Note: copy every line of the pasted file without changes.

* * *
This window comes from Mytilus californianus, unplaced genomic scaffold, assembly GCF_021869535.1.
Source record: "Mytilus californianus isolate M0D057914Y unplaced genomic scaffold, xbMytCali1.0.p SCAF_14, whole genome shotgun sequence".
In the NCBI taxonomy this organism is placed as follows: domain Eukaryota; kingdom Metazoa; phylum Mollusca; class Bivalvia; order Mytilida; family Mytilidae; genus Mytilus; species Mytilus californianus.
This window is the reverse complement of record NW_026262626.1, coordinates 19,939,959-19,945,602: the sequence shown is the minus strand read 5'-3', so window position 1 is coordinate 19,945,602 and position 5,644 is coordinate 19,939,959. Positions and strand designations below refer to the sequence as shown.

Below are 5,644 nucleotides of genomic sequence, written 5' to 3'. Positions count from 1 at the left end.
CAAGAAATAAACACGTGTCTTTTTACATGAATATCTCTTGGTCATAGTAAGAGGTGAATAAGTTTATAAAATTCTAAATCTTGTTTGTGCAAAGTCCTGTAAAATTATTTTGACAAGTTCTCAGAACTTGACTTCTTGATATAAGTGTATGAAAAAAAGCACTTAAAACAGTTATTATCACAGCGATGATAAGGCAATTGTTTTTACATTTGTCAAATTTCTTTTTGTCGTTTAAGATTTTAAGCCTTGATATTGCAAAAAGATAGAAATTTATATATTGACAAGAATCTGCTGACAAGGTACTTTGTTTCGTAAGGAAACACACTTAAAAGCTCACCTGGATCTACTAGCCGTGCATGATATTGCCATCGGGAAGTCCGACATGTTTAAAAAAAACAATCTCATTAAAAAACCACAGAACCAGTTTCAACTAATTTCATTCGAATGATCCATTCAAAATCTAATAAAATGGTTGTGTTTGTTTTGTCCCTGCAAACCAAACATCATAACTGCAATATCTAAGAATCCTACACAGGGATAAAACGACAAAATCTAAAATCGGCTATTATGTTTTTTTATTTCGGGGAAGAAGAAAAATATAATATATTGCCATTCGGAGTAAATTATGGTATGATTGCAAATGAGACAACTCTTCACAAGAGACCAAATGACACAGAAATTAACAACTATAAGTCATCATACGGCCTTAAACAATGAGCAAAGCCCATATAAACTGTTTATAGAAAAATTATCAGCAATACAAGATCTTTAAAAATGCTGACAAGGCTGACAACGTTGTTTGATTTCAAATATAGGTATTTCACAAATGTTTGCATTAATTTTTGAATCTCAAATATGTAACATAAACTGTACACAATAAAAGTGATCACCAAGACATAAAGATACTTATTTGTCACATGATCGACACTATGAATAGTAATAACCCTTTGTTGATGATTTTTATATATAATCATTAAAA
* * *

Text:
This window comes from Mytilus californianus, unplaced genomic scaffold, assembly GCF_021869535.1.
Source record: "Mytilus californianus isolate M0D057914Y unplaced genomic scaffold, xbMytCali1.0.p SCAF_14, whole genome shotgun sequence".
In the NCBI taxonomy this organism is placed as follows: domain Eukaryota; kingdom Metazoa; phylum Mollusca; class Bivalvia; order Mytilida; family Mytilidae; genus Mytilus; species Mytilus californianus.
This window is the reverse complement of record NW_026262626.1, coordinates 19,939,959-19,945,602: the sequence shown is the minus strand read 5'-3', so window position 1 is coordinate 19,945,602 and position 5,644 is coordinate 19,939,959. Positions and strand designations below refer to the sequence as shown.

Below are 5,644 nucleotides of genomic sequence, written 5' to 3'. Positions count from 1 at the left end.
CAAGAAATAAACACGTGTCTTTTTACATGAATATCTCTTGGTCATAGTAAGAGGTGAATAAGTTTATAAAATTCTAAATCTTGTTTGTGCAAAGTCCTGTAAAATTATTTTGACAAGTTCTCAGAACTTGACTTCTTGATATAAGTGTATGAAAAAAAGCACTTAAAACAGTTATTATCACAGCGATGATAAGGCAATTGTTTTTACATTTGTCAAATTTCTTTTTGTCGTTTAAGATTTTAAGCCTTGATATTGCAAAAAGATAGAAATTTATATATTGACAAGAATCTGCTGACAAGGTACTTTGTTTCGTAAGGAAACACACTTAAAAGCTCACCTGGATCTACTAGCCGTGCATGATATTGCCATCGGGAAGTCCGACATGTTTAAAAAAAACAATCTCATTAAAAAACCACAGAACCAGTTTCAACTAATTTCATTCGAATGATCCATTCAAAATCTAATAAAATGGTTGTGTTTGTTTTGTCCCTGCAAACCAAACATCATAACTGCAATATCTAAGAATCCTACACAGGGATAAAACGACAAAATCTAAAATCGGCTATTATGTTTTTTTATTTCGGGGAAGAAGAAAAATATAATATATTGCCATTCGGAGTAAATTATGGTATGATTGCAAATGAGACAACTCTTCACAAGAGACCAAATGACACAGAAATTAACAACTATAAGTCATCATACGGCCTTAAACAATGAGCAAAGCCCATATAAACTGTTTATAGAAAAATTATCAGCAATACAAGATCTTTAAAAATGCTGACAAGGCTGACAACGTTGTTTGATTTCAAATATAGGTATTTCACAAATGTTTGCATTAATTTTTGAATCTCAAATATGTAACATAAACTGTACACAATAAAAGTGATCACCAAGACATAAAGATACTTATTTGTCACATGATCGACACTATGAATAGTAATAACCCTTTGTTGATGATTTTTATATATAATCATTAAAA